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A 7-year-old boy presented with two testicles on the left side of the scrotum. The superior one was half the size of the inferior one, which measured 2 × 1 cm. The testicle on the right side measured 2 × 1 cm. Surgical exploration was done, and the atrophic left supernumerary testicle shown in the photo was removed. Biopsy specimens taken from the remaining testicle were normal.

Triorchidism is the most common type of polyorchidism, but patients with five testicles have been reported. In about 75% of reported cases, polyorchidism has been left-sided. This tendency may be related to the reportedly greater size of the left testicle, which may subdivide more readily.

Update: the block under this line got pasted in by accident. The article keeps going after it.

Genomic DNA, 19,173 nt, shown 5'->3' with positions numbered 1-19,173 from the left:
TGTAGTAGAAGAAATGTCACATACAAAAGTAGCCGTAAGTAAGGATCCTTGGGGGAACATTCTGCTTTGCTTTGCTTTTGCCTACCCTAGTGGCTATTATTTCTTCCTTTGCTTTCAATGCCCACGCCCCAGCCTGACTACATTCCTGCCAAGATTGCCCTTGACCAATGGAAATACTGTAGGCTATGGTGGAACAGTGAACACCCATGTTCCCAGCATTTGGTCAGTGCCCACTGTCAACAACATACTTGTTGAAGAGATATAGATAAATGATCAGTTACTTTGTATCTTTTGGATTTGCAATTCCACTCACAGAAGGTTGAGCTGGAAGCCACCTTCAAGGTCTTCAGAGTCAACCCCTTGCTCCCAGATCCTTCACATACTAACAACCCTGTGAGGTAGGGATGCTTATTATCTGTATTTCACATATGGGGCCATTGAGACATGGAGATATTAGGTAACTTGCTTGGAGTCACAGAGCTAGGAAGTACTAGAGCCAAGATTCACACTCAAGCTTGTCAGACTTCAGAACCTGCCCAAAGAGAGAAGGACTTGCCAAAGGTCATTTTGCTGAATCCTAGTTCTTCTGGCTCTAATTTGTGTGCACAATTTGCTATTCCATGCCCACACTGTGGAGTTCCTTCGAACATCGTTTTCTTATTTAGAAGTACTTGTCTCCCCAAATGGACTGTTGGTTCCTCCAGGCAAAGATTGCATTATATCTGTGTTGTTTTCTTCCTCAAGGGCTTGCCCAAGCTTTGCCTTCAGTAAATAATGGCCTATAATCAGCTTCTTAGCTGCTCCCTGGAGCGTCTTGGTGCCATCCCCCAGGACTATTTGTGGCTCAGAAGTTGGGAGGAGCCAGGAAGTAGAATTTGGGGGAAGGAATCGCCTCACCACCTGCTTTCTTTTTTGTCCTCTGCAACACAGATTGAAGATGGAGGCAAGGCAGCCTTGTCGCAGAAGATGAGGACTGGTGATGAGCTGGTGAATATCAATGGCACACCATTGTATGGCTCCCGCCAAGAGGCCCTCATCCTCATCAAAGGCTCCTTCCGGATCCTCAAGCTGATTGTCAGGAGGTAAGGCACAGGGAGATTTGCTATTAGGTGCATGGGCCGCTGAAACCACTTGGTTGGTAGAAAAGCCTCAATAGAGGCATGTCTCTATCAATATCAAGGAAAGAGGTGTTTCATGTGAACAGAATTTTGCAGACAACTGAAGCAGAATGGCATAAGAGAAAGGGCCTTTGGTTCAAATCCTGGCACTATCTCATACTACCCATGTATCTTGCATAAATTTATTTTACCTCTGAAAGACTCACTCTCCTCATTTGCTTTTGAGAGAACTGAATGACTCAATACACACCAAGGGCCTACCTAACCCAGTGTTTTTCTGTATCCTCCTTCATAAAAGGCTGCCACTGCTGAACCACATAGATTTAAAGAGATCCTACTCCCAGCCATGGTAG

Because of the high incidence of torsion, the theoretic risk of malignancy, and the histologic abnormality of most supernumerary testes, most authorities recommend surgical exploration and removal of the supernumerary testis and, in cases of atrophy, removal of both the supernumerary testis and the adjacent testis. The normal-looking contralateral testis should be subjected to biopsy and fixation in the scrotum. If the biopsy results are abnormal, surgical excision of the testis or close follow-up is warranted.

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